The transport industry was reorganized in the 1980s. Because it wasn’t a direct government agency, Transnet was created to be more of a government-owned corporation based on a business model. Transport company Transnet Freight Rail (formerly Spoornet) manages South Africa’s rail network. No plans exist to end government ownership of the national rail network, but some small portions of the rail system have been privatized recently.
South Africa’s rail system
Transnet Freight Rail and PRASA are the two public companies that operate the freight and commuter services, respectively. As the largest division of the State-Owned Company (SOC) Transnet, which is responsible for rail, ports, and pipelines, Transnet Freight Rail is the largest division of the SOC.
Intercity and long-distance travel are separated in the commuters’ network. In Gauteng, the Western Cape, KwaZulu-Natal and Eastern Cape, it transports up to 2 million passengers per day. Shosholoza Meyl’s long-distance routes served Johannesburg, Cape Town, Durban, Port Elizabeth, and East London. On the other hand, the Railway Safety Regulator has suspended all Shosholoza Meyl train operations indefinitely following a fatal train collision in Horizon View, west of Johannesburg, on 12 February 2020.
It runs from Cape Town to Pretoria and is considered a popular tourist attraction in South Africa. Ten years in a row, it was crowned Africa’s most luxurious train and the world’s most luxurious train at the World Travel Awards. However, Transnet Freight Rail operates the Blue Train.
Passenger long-distance travel has declined in South Africa as a result of the country’s expanding highway system. A large number of people continue to use rail for their daily commute, but only half of the country’s 36,000 km of track is fully utilized, and about 35% of the nation’s track has no or very little activity.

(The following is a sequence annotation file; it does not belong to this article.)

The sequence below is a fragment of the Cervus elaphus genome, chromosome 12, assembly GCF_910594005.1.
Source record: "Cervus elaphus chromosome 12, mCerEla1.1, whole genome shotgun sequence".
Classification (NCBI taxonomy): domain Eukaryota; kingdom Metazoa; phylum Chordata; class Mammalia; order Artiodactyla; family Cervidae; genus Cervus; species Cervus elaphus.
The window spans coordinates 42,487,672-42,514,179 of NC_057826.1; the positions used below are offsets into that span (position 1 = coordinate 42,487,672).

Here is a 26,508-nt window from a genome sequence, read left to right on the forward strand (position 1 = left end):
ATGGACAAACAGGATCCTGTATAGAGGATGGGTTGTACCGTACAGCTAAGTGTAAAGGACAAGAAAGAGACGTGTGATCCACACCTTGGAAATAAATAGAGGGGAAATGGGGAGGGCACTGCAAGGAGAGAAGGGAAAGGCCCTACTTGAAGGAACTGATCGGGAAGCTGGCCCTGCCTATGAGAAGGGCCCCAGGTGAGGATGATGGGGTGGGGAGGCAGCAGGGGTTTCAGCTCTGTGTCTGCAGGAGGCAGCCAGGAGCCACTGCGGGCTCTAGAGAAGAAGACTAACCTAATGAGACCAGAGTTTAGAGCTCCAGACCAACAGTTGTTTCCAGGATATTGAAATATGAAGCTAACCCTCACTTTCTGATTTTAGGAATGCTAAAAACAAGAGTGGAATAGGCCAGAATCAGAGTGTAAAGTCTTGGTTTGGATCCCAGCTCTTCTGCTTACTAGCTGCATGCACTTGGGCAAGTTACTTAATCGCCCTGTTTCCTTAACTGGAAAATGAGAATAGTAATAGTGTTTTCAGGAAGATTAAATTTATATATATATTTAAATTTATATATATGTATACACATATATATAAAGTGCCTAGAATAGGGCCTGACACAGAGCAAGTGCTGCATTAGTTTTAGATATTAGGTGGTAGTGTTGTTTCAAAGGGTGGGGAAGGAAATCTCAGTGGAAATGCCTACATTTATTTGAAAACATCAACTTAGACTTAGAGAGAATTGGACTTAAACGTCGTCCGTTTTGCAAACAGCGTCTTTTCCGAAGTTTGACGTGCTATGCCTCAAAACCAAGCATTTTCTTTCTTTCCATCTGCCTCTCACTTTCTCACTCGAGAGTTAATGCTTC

As a result, Transnet is shifting its focus from passengers to freight in order to keep its rail system profitable. Between Johannesburg and Durban, a high-speed rail line has been proposed.
In South Africa, almost all railways use a 1,067 mm (3 ft 6 in) Cape gauge rail gauge. There are several mountainous regions in the United States, so this route was chosen to reduce construction costs. 1 435 millimeters (4 ft 8+12 inches) is the length of the Gautrain rapid transit railway (standard gauge).
Numerous 2-foot narrow-gauge railways were built in the late 19th and early 20th centuries.
The AAR coupler, developed in the United States at the end of the 19th century, connects South African trains. However, while South Africa has long been ahead of Europe in coupling systems, the country has lagged behind in braking systems; most trains still use vacuum braking in South Africa. As a result, the transition to air brakes has begun.
In South Africa, between 50% and 80% of the rail lines are electrified. For different types of trains, different voltages are used.
Since the 1920s, the majority of electrified trains run on 3000 V DC (overhead). Overhead heavy-duty lines (which require more sleepers per kilometer) have been using higher voltages (25 kV AC and—less frequently—50 kV AC) since the 1980s.